The Eastern Front mod adds the Soviets and the Ostheer. Mirroring the real life Red Army's development in the war, the Soviets are a rather weak Spammer faction in the game's initial stages but a Soviet player who manages to survive to the late-game will watch their force gradually transition into an Elitist/Spammer; their Doctrines are Propaganda War (infantry and artillery specialist), Urban War (Guerilla) and Breakthrough War (Brute/armour specialist). The Ostheer are much like the Eldar of Dawn of War: a Technical force comprising a number of fairly powerful specialist units which are highly effective in their element but painfully weak if caught out of place; their doctrines are Support Army Group (Technical in a subversive sense), Elite Army Group (Elitist) and Fortress Army Group (Technical in a defensive sense). The two factions play off each other in the style of Linear Ostheer, Quadratic Soviets.
Far East War mod brings in the National Revolutionary Army and Imperial Japanese Army into the mix, the Chinese NRA being a spam faction where the IJA are a more Elitist baseline.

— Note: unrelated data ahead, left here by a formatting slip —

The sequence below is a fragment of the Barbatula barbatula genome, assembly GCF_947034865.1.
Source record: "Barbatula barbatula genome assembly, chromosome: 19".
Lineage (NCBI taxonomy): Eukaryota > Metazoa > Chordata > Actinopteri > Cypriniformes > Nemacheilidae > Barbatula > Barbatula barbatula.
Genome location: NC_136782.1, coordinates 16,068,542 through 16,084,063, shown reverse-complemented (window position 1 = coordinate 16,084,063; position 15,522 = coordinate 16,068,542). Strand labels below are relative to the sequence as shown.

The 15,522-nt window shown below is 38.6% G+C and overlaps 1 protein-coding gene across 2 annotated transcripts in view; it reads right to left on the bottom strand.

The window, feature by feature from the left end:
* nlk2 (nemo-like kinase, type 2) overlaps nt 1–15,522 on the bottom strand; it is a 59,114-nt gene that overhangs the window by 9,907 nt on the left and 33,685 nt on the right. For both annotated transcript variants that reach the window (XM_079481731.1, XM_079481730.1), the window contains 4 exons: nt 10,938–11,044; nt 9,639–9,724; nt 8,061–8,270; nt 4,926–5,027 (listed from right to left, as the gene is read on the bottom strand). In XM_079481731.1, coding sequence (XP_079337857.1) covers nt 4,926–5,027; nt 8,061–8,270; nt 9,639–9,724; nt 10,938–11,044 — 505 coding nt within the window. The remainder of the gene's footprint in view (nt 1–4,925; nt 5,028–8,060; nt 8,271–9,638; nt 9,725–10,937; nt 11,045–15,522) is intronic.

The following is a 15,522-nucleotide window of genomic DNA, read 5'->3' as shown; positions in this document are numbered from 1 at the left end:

Space Marines, Chaos Space Marines, and Sisters Of Battle are the Balanced/Generalist. Chaos also incorporate guerrilla elements.
In the sequel, Space Marines are Elitist/Balanced while Chaos Space Marines are Elitist with a touch of Gimmick, as they rely heavily on their Cultist units to repair mechanical units, provide Worship effects or ranged support/melee whenever needed.
Imperial Guard: Ranger/Technical/Spammer. They have excellent ranged abilities, including by far the longest-ranged and otherwise best artillery in the game, and quite good mobility thanks to their tunneling ability. Technical in that they have some great special abilities, but their base units are very weak.
In the sequel, Imperial Guard are a primarily a Brute Force faction but with a mix of different qualities and several unique Gimmicks that would make them something of a Specialist.
Necrons: Brute; they use only one resource and gain a cumulating bonus in construction time in place of the other, lending to them a "rolling thunder" playstyle which has them start off pretty slow, but can become quite powerful in the late game.
Tau: Rangers, with some guerrilla elements.
Dark Eldar: Guerrilla/Ranger.
Tyranids: Spammers and Gimmick faction; small units get buffs when paired with big ones. Units have lower population costs.